a good thing!
Buffer overflow is one of the most common software vulnerabilities, and it usually affects C/C++ applications. Buffer overflow happens when incoming data volume exceeds what the memory buffer is designed to hold. This can happen by accident or as part of a malicious attack. Either way, buffer overflow can create opportunities for ill-intentioned hackers.
This article will discuss buffer overflow attacks in detail, describing what they are, what forms they may take, and how you can protect your enterprise from these attacks.
Imagine a memory buffer designed to hold log-in credentials. If the buffer expects username and password data containing 8 bits but receives 11, then you have a buffer overflow problem because the excess data will flow past the capacity of the buffer.
Memory buffers are sequential fixed-length memory segments that have been allocated for a string of characters or an array of integers. These buffers temporarily hold data while it’s being transferred between locations.
When a program or process attempts to write more data than the fixed length of the buffer can hold, the excess data has to go somewhere, so it flows into adjacent storage and overwrites or corrupts the data held there. This can result in changes to the execution flow of the program, which can cause odd program behaviors, crashes, errors, or faulty results. Buffer overflow can be used maliciously, creating an avenue for hackers to either execute arbitrary code or manipulate code to achieve their desired effect.
If a hacker can control the input to poorly written parts of a program, they can overwrite memory segments with executable code and replace it with their own.
Attack techniques vary based on operating system and programming architecture, but the goal is always the same: to manipulate memory in order to control the way programs are executed.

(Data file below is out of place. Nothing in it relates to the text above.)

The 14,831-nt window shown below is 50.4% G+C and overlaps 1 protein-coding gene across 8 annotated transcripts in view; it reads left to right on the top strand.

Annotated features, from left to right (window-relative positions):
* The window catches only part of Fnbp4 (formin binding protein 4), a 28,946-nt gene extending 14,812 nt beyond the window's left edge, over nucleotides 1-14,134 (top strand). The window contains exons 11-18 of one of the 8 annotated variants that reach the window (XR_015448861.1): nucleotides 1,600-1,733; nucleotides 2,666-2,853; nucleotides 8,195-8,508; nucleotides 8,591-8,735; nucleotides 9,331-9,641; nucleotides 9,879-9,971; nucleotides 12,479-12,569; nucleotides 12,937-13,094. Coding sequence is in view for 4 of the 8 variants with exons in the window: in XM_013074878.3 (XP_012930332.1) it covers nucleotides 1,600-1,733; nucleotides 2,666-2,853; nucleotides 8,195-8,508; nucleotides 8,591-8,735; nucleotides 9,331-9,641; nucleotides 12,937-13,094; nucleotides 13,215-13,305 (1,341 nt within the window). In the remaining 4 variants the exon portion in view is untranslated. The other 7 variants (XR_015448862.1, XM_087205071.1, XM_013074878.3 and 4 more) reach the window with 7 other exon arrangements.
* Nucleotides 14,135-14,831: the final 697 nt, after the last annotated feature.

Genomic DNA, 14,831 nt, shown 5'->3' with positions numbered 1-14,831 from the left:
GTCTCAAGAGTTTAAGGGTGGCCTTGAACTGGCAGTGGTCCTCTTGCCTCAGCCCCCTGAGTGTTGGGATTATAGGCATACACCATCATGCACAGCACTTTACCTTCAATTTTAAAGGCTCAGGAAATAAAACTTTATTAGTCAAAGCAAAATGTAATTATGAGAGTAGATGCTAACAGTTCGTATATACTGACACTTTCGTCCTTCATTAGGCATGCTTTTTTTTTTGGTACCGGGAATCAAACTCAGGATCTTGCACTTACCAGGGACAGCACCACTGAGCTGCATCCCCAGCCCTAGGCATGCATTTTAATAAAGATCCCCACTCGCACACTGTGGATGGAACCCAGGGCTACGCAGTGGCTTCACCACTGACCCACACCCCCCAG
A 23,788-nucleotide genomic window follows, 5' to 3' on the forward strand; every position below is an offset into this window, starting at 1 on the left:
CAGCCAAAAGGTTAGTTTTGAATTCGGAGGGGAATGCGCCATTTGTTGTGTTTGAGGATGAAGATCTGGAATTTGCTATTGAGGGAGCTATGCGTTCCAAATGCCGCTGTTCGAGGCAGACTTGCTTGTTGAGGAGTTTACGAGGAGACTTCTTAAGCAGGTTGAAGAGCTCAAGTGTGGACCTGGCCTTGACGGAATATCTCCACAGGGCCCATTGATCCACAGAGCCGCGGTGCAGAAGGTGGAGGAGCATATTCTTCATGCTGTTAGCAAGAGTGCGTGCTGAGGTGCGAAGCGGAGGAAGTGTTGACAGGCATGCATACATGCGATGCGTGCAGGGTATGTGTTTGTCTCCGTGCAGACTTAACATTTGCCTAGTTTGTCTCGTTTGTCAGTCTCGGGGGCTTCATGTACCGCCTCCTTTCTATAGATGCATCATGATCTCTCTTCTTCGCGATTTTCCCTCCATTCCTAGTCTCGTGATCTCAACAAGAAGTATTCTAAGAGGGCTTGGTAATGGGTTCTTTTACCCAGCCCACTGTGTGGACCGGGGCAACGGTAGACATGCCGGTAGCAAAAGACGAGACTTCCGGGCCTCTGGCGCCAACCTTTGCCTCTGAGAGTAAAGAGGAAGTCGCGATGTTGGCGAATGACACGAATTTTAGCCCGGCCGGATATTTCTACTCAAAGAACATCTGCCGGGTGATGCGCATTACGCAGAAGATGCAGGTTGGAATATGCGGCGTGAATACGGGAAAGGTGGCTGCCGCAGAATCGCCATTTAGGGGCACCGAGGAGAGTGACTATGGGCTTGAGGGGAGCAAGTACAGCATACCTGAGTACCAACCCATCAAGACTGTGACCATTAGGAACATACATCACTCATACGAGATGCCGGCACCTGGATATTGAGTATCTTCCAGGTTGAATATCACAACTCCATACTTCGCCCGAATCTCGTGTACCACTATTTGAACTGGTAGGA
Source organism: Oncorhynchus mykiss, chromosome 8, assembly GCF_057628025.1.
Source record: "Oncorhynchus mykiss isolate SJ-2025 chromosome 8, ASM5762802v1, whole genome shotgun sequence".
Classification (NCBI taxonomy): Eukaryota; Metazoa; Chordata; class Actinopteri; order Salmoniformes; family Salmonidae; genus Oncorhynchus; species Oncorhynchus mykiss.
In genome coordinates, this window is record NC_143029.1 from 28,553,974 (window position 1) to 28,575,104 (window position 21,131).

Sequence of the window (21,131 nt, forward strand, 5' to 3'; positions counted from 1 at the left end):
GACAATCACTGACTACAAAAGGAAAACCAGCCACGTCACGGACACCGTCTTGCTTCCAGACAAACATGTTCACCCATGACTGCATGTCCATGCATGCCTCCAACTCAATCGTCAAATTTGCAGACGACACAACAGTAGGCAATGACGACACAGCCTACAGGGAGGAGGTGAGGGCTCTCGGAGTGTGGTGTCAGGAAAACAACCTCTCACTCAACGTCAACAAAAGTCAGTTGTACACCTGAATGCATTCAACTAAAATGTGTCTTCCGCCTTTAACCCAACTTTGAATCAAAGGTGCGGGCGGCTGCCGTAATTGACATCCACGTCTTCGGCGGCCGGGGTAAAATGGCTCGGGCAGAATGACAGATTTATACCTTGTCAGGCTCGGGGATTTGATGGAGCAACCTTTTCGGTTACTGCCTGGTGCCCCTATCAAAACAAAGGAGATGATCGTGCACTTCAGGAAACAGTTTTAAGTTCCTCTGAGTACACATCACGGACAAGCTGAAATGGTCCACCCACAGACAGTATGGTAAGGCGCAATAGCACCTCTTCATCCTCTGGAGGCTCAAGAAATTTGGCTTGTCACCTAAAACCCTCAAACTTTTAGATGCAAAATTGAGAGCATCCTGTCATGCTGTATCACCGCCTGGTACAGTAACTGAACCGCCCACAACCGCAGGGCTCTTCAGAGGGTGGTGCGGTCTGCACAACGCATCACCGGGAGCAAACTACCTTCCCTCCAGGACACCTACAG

Buffer overflow attacks are usually stack based. The stack uses a last-in, first-out structure to hold data, and it has finite space. Housed within the stack is data used in function calls, including function parameters, function local variables, and management information.
A stack-based buffer overflow attack occurs when an attacker sends data containing malicious code to an application that stores its data in a stack buffer. Since the stack size is limited, the code has a specific amount of space set aside for user input. If that input is longer than the space the stack has reserved for it, it causes an overflow.
This is exactly what the attacker wants. As the attacker sends data that is too long to be held in the stack buffer, the hacker’s malicious code overwrites existing data. This includes the return pointer, which gives control of data transfers to the attacker.
Fortunately, there are several ways to reduce your risk of buffer overflow attacks.
First, while buffer overflow can occur in any programming environment that allows direct memory manipulation, some programming languages are more resistant to buffer overflow than others.
Aside from programming language, it is important to ensure that operating system (OS) runtime protections are in place. Most OSs include the following runtime protections that can make successful buffer overflow attacks more difficult:
Address space layout randomization (ASLR) randomizes the arrangement of address space positions of key data areas. ASLR makes it harder for attackers to locate and target a particular memory function.
Structured exception handling overwrite protection (SEHOP) can thwart attacks that use the structure exception handler overwrite technique (a stack-based buffer overflow).
Data execution prevention designates memory areas as either executable or nonexecutable, preventing hackers from executing instructions written to an area of memory by overflow.
Preventing buffer overflow is mostly the responsibility of applications and consumers. If applications use good coding practices and consumers run on a modern OS, buffer overflow can be mitigated.
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